Retailers shouldn’t cater to ‘fringe’ food attitudes

Canada is positioned to be a key player in a 21st century world looking for safe and nutritious food for a growing population, says Maple Leaf Foods executive Stephen Graham.

“Who is the richest country in the world able to produce food and protein?” he asked during a recent animal industry conference in Ottawa.

“(With rich arable land and abundant water,) it is Canada. We have remarkable gifts.”

However, he said these gifts cannot be taken for granted. The country has choices to make, Graham told the conference on how the livestock industry can help feed a hungry world.

“We have a strategic choice to make in Canada and we have to determine if we want to sell our land, our food or value-added food products,” he said.

“My vote is we need to do number three or number two but not number one. I think food has to be a strategic priority.”

Graham showed Maple Leaf advertisements to argue that value-added processed products, including meat, are part of the solution to hunger.

“In a world in which fresh water and food will become the most important strategic resource, Canada has the opportunity and responsibility to help feed and lead,” he said.

Consumers’ choice

Later, the president of U.S. operations for Elanco Animal Health argued that consumers who worry about how animals are raised or whether they are organic or injected with drugs should have a choice at the store, but they should not set the retailer agenda.

Rob Aukerman said Elanco changed its emphasis a decade ago from being a livestock input company to a food sector company.

Extensive research into American consumer attitudes over the past decade indicates that 95 percent of food buyers rate taste, cost and nutrition as their top concerns.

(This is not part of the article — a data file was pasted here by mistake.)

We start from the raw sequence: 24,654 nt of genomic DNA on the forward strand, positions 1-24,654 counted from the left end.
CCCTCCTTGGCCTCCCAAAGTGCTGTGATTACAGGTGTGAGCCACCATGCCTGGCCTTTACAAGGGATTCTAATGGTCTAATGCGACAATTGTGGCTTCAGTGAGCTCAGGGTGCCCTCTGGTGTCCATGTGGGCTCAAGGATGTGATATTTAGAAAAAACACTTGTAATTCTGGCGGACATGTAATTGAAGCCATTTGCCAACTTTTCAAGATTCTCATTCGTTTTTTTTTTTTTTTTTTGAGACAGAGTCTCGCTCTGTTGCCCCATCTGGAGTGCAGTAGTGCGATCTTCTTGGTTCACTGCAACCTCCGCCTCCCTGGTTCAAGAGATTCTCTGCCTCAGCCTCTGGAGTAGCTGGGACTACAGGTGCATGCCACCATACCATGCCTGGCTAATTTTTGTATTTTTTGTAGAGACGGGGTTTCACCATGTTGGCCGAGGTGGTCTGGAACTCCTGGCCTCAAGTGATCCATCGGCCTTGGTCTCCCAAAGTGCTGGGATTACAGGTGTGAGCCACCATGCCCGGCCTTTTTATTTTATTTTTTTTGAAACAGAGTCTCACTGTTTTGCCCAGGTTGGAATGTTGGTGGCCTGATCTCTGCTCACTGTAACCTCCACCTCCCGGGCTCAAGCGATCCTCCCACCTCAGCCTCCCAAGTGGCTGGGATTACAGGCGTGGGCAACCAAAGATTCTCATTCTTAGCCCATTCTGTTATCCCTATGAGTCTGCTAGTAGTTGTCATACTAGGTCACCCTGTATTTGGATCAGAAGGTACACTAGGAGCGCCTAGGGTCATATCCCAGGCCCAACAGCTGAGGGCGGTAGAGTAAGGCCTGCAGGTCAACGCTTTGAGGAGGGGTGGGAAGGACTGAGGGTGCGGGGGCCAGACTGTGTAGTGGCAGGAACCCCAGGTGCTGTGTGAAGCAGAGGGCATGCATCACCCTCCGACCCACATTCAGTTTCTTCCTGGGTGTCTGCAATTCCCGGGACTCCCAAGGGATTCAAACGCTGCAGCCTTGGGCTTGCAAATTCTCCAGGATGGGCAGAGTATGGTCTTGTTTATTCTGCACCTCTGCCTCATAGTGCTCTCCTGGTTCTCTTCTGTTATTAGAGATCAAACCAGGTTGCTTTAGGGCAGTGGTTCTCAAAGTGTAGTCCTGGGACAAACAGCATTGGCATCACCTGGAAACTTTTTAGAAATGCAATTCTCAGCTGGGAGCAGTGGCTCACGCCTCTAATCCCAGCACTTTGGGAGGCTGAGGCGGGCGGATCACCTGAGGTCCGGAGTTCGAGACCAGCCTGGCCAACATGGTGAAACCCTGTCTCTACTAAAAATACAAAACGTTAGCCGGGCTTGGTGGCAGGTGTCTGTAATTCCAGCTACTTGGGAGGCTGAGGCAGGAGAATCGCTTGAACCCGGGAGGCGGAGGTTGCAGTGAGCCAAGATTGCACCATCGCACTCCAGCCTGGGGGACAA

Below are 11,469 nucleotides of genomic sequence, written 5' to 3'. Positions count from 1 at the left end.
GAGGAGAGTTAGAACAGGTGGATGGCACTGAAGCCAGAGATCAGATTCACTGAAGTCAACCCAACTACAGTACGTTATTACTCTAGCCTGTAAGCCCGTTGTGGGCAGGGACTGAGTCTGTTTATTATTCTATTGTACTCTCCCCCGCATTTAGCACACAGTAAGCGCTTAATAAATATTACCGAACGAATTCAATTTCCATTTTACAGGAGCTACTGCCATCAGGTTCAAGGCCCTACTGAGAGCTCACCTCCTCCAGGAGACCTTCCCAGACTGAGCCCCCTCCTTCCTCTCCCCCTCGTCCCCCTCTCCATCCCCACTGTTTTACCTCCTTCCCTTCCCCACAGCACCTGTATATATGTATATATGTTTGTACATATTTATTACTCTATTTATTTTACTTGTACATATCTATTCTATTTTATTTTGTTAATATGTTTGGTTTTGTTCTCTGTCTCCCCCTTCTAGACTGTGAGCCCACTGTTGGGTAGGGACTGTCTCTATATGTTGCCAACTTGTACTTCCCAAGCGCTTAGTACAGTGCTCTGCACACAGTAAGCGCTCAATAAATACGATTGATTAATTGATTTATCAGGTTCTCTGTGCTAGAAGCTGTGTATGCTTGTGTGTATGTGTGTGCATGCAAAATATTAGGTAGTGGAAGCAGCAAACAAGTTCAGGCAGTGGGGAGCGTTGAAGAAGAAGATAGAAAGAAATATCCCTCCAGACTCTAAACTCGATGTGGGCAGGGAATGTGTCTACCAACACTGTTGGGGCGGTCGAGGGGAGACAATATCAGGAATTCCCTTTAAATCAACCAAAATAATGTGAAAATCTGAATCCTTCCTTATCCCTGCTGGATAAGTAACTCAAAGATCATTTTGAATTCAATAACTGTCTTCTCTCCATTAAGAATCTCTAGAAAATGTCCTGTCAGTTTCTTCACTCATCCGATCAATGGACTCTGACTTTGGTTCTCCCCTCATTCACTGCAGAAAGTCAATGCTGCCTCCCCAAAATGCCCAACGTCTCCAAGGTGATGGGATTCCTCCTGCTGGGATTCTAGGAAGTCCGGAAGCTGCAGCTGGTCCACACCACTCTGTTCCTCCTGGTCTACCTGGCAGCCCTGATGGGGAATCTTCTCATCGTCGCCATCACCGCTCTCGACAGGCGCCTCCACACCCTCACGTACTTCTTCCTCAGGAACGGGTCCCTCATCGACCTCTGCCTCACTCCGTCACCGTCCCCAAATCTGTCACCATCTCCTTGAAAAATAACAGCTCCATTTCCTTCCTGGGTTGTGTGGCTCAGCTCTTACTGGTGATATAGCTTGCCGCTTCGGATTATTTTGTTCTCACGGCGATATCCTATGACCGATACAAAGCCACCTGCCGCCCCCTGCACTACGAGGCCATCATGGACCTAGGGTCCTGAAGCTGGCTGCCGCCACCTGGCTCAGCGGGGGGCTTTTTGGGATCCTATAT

The “lifestyle buyers,” who are influenced by how the product was produced and if it is organic, are four percent of the market, he added.

One percent, “the fringe,” have agendas about food ethics and bans against technologies they oppose.

Aukerman said the food retail industry should provide options for the five percent minority but not let their well-publicized preferences rule retailer choices.

“Our message to retailers is satisfy the four percent into organic or natural or whatever, but be careful not to exclude technology that is key to the industry,” he said, citing the use of antibiotics in poultry.

“We need to do a better job of telling our story to consumers,” he added, while cautioning meat industry representatives in the audience against pitting one food philosophy against another.

“It is so important that we don’t make this a good food-bad food issue,” said Aukerman. “It raises an alarm among consumers that needn’t be there.”

He said estimates are that organic produce will represent 1.4 percent of the market by 2014.

“Our message is to satisfy that segment but don’t take the choice away from the much larger percent with different priorities.”

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